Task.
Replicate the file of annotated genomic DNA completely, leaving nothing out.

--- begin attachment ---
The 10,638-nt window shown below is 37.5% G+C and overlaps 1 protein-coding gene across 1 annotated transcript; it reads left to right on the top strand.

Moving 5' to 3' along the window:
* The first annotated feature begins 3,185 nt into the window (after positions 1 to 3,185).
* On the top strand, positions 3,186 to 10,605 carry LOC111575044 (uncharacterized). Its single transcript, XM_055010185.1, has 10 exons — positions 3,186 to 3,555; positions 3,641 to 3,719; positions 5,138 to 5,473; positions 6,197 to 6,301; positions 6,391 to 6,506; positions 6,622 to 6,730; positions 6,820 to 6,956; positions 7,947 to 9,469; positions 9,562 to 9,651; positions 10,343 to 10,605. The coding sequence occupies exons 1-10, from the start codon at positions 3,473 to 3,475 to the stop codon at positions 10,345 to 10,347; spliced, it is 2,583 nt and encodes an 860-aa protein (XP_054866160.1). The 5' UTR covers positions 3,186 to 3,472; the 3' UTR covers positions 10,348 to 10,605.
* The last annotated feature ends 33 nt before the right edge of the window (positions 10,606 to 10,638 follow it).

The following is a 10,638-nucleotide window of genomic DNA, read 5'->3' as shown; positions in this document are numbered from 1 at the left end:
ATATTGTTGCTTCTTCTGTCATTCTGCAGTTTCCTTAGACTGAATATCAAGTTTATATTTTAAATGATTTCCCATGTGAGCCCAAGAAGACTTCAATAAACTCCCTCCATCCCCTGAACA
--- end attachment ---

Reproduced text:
The 10,638-nt window shown below is 37.5% G+C and overlaps 1 protein-coding gene across 1 annotated transcript; it reads left to right on the top strand.

Moving 5' to 3' along the window:
* The first annotated feature begins 3,185 nt into the window (after positions 1 to 3,185).
* On the top strand, positions 3,186 to 10,605 carry LOC111575044 (uncharacterized). Its single transcript, XM_055010185.1, has 10 exons — positions 3,186 to 3,555; positions 3,641 to 3,719; positions 5,138 to 5,473; positions 6,197 to 6,301; positions 6,391 to 6,506; positions 6,622 to 6,730; positions 6,820 to 6,956; positions 7,947 to 9,469; positions 9,562 to 9,651; positions 10,343 to 10,605. The coding sequence occupies exons 1-10, from the start codon at positions 3,473 to 3,475 to the stop codon at positions 10,345 to 10,347; spliced, it is 2,583 nt and encodes an 860-aa protein (XP_054866160.1). The 5' UTR covers positions 3,186 to 3,472; the 3' UTR covers positions 10,348 to 10,605.
* The last annotated feature ends 33 nt before the right edge of the window (positions 10,606 to 10,638 follow it).

The following is a 10,638-nucleotide window of genomic DNA, read 5'->3' as shown; positions in this document are numbered from 1 at the left end:
ATATTGTTGCTTCTTCTGTCATTCTGCAGTTTCCTTAGACTGAATATCAAGTTTATATTTTAAATGATTTCCCATGTGAGCCCAAGAAGACTTCAATAAACTCCCTCCATCCCCTGAACA